Vadnais Heights teams up with nonprofits to tackle cat overpopulation

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The City of Vadnais Heights is battling an overpopulation problem of stray cats so they teamed up with two nonprofits to tackle the problem.

City officials estimated up to 100 stray cats have shown up in at least two neighborhoods.

"When I come out in the yard with the dog, the cats will follow me out there,” Eilene Meath, Vadnais Heights neighbor, said. "I told them all to pack their bags and go and they wouldn’t listen, so.”

In Vadnais Heights, Meath said there’s a cat around every corner. She feeds some stray cats in the neighborhood. But some neighbors are no fan of felines.

“All the way through my yard, through the neighborhood, everywhere,” Richard Lee Nicks, referencing cat tracks in his community. "My eyes burn. They spray everything.”

Some neighbors reached out to the city to say the cat colony is out of control.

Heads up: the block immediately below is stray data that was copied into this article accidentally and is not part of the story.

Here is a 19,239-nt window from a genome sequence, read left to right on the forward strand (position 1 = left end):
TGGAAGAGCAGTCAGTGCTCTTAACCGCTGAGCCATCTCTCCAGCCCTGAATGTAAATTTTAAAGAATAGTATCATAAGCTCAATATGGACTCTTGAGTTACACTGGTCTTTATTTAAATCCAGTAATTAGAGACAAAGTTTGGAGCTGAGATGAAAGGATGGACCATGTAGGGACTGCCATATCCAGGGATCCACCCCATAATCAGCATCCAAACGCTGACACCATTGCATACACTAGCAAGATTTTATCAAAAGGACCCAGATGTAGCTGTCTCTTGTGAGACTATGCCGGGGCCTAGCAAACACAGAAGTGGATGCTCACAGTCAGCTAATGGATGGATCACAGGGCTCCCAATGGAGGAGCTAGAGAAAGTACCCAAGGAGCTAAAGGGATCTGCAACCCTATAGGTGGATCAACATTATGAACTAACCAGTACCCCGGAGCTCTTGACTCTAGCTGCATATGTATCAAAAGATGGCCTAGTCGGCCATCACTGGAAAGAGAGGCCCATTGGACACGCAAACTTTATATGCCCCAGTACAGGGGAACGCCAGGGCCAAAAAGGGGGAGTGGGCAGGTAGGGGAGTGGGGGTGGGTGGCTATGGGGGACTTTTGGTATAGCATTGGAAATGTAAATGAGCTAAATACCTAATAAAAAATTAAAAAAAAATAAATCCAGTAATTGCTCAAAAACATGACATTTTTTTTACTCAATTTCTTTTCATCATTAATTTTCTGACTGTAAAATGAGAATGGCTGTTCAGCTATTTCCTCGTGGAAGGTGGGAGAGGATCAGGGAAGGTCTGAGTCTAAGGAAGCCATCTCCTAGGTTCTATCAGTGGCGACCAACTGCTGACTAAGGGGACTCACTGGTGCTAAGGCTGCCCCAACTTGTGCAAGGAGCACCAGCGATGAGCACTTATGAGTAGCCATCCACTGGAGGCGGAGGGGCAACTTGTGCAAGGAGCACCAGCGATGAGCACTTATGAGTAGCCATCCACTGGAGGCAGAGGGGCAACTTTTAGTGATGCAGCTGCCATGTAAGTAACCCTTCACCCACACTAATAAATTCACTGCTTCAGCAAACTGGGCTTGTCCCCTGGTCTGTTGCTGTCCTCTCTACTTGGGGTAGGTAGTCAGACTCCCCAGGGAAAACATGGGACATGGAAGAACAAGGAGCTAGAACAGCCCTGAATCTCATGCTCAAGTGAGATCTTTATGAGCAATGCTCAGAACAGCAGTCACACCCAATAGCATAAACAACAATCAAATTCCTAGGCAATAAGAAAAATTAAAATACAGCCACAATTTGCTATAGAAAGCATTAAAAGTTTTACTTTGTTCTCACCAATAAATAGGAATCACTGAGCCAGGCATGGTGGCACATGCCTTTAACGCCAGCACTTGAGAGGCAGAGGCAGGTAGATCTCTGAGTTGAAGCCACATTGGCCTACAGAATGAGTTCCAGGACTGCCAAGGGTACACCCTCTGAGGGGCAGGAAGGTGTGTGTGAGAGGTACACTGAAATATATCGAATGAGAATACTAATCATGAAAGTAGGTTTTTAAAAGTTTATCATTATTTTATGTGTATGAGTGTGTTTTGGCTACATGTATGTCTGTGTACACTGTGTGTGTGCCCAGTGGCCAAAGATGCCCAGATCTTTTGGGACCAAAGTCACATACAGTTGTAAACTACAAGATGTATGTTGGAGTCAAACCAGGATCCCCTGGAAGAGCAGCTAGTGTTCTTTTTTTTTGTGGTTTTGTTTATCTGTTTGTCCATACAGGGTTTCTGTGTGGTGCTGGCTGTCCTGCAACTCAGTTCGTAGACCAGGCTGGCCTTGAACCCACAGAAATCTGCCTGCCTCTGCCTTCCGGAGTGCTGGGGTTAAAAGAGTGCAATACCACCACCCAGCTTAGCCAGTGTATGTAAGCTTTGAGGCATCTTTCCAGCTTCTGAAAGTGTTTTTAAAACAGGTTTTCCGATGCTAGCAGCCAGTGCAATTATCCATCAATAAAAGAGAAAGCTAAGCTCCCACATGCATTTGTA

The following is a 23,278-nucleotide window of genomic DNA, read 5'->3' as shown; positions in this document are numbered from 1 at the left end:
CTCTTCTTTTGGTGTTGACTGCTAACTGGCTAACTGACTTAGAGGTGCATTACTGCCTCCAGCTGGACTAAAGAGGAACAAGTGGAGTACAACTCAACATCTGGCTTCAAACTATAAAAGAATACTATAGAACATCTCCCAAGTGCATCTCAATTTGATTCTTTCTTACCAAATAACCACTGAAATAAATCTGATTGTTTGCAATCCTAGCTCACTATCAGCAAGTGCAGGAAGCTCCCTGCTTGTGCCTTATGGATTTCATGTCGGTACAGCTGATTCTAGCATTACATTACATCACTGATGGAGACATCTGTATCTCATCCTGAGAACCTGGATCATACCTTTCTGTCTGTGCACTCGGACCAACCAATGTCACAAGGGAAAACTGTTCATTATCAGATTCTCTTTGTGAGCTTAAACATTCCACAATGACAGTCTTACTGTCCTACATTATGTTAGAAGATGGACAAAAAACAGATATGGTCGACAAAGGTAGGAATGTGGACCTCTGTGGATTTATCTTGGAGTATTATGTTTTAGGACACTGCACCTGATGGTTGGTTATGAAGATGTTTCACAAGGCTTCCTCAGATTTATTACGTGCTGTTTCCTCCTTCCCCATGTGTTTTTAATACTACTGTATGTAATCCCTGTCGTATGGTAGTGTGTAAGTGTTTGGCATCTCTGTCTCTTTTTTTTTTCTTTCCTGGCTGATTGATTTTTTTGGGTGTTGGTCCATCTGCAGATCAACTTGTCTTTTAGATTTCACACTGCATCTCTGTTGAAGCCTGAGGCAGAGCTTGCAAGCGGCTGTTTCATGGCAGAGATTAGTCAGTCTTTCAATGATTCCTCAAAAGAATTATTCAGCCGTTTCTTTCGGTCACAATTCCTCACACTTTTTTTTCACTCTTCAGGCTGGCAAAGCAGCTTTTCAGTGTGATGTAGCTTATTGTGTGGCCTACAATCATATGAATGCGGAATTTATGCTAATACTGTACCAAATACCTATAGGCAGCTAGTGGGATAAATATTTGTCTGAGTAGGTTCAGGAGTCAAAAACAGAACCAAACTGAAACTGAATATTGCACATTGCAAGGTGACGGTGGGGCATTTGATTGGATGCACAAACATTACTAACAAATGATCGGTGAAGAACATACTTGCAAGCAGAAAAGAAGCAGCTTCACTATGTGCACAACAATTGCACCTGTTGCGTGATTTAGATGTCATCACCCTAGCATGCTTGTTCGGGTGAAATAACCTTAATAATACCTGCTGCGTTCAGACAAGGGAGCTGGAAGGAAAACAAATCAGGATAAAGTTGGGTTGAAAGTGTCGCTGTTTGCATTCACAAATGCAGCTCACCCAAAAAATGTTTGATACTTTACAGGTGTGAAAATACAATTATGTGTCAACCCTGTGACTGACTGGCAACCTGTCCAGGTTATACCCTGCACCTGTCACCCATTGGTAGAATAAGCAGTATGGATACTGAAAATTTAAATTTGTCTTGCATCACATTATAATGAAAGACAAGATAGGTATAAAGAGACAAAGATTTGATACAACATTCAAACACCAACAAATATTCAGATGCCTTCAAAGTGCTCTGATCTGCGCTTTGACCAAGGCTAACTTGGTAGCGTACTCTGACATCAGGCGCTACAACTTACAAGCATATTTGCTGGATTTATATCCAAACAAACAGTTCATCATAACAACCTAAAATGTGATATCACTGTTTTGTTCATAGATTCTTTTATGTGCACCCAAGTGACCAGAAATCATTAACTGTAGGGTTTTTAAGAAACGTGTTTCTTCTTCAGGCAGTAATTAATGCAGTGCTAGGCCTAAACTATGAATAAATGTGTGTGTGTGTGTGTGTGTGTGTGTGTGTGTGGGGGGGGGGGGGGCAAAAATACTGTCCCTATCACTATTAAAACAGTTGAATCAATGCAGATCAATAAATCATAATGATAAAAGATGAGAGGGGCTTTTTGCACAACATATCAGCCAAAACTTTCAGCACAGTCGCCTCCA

“The neighbors expressed some concerns and we as a city wanted to address it as quickly and efficiently as we could,” Tim Sandvik, Vadnais Heights assistant city administrator, said.

The city teamed up with the Bitty Kitty Brigade to get a handle on the overpopulation of cats in the city.

“So the best thing we can do for them is TNR them which stands for trap, neuter and return,” Jacky Wilson, Bitty Kitty Brigade representative, said. “We always say if you feed them, you got to fix them.”

This week, over 25 stray cats were trapped with a snack.

Once the cats are trapped, they’re dropped off at a shelter where veterinarians spay or neuter them to stop the population from growing.

“We need people to embrace TNR. We can’t adopt our way out of the cat overpopulation problem,” Wilson said.

The Animal Humane Society plans to spay or neuter 40 cats this week without cost. Sterilizing the cats will also put a stop to mating behaviors like roaming, spraying and fighting.

Once the cats are fixed, they’ll go back to roaming the streets of Vadnais Heights.

“Eighty percent of kittens are born outside. Less than 25% actually survive. If that breaks your heart, come and TNR and learn how to TNR and make a difference,” Wilson said.